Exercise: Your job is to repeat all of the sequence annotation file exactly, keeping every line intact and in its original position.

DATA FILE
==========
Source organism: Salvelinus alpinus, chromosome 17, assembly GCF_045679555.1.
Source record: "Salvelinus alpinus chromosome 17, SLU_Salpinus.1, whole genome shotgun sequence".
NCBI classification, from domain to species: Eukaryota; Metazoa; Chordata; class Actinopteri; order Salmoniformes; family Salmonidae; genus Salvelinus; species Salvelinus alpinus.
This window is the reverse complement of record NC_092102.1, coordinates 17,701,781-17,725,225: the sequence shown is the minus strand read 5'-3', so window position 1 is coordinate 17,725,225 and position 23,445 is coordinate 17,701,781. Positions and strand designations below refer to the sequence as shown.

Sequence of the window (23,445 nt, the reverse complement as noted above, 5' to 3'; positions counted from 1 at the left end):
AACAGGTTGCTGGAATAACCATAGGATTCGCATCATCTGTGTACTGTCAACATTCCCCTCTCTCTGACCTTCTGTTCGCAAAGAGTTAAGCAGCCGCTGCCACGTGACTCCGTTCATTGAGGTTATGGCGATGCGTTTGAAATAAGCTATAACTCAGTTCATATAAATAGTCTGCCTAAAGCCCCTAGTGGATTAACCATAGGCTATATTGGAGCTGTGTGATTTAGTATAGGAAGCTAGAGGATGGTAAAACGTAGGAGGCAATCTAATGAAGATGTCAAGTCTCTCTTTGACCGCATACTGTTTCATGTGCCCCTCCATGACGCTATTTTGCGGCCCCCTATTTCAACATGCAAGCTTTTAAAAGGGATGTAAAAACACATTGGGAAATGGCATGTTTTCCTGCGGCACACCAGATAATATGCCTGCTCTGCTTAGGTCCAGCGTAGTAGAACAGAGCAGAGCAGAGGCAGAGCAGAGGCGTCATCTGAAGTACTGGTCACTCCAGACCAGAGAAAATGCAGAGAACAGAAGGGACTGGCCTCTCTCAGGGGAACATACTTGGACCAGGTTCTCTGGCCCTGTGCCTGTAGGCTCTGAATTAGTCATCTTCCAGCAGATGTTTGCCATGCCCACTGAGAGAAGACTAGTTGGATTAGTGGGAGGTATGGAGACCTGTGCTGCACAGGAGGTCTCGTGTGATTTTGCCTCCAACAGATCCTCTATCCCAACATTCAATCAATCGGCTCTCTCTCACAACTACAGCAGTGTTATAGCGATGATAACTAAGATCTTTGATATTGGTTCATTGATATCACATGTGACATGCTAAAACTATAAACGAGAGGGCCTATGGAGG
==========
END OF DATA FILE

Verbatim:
Source organism: Salvelinus alpinus, chromosome 17, assembly GCF_045679555.1.
Source record: "Salvelinus alpinus chromosome 17, SLU_Salpinus.1, whole genome shotgun sequence".
NCBI classification, from domain to species: Eukaryota; Metazoa; Chordata; class Actinopteri; order Salmoniformes; family Salmonidae; genus Salvelinus; species Salvelinus alpinus.
This window is the reverse complement of record NC_092102.1, coordinates 17,701,781-17,725,225: the sequence shown is the minus strand read 5'-3', so window position 1 is coordinate 17,725,225 and position 23,445 is coordinate 17,701,781. Positions and strand designations below refer to the sequence as shown.

Sequence of the window (23,445 nt, the reverse complement as noted above, 5' to 3'; positions counted from 1 at the left end):
AACAGGTTGCTGGAATAACCATAGGATTCGCATCATCTGTGTACTGTCAACATTCCCCTCTCTCTGACCTTCTGTTCGCAAAGAGTTAAGCAGCCGCTGCCACGTGACTCCGTTCATTGAGGTTATGGCGATGCGTTTGAAATAAGCTATAACTCAGTTCATATAAATAGTCTGCCTAAAGCCCCTAGTGGATTAACCATAGGCTATATTGGAGCTGTGTGATTTAGTATAGGAAGCTAGAGGATGGTAAAACGTAGGAGGCAATCTAATGAAGATGTCAAGTCTCTCTTTGACCGCATACTGTTTCATGTGCCCCTCCATGACGCTATTTTGCGGCCCCCTATTTCAACATGCAAGCTTTTAAAAGGGATGTAAAAACACATTGGGAAATGGCATGTTTTCCTGCGGCACACCAGATAATATGCCTGCTCTGCTTAGGTCCAGCGTAGTAGAACAGAGCAGAGCAGAGGCAGAGCAGAGGCGTCATCTGAAGTACTGGTCACTCCAGACCAGAGAAAATGCAGAGAACAGAAGGGACTGGCCTCTCTCAGGGGAACATACTTGGACCAGGTTCTCTGGCCCTGTGCCTGTAGGCTCTGAATTAGTCATCTTCCAGCAGATGTTTGCCATGCCCACTGAGAGAAGACTAGTTGGATTAGTGGGAGGTATGGAGACCTGTGCTGCACAGGAGGTCTCGTGTGATTTTGCCTCCAACAGATCCTCTATCCCAACATTCAATCAATCGGCTCTCTCTCACAACTACAGCAGTGTTATAGCGATGATAACTAAGATCTTTGATATTGGTTCATTGATATCACATGTGACATGCTAAAACTATAAACGAGAGGGCCTATGGAGG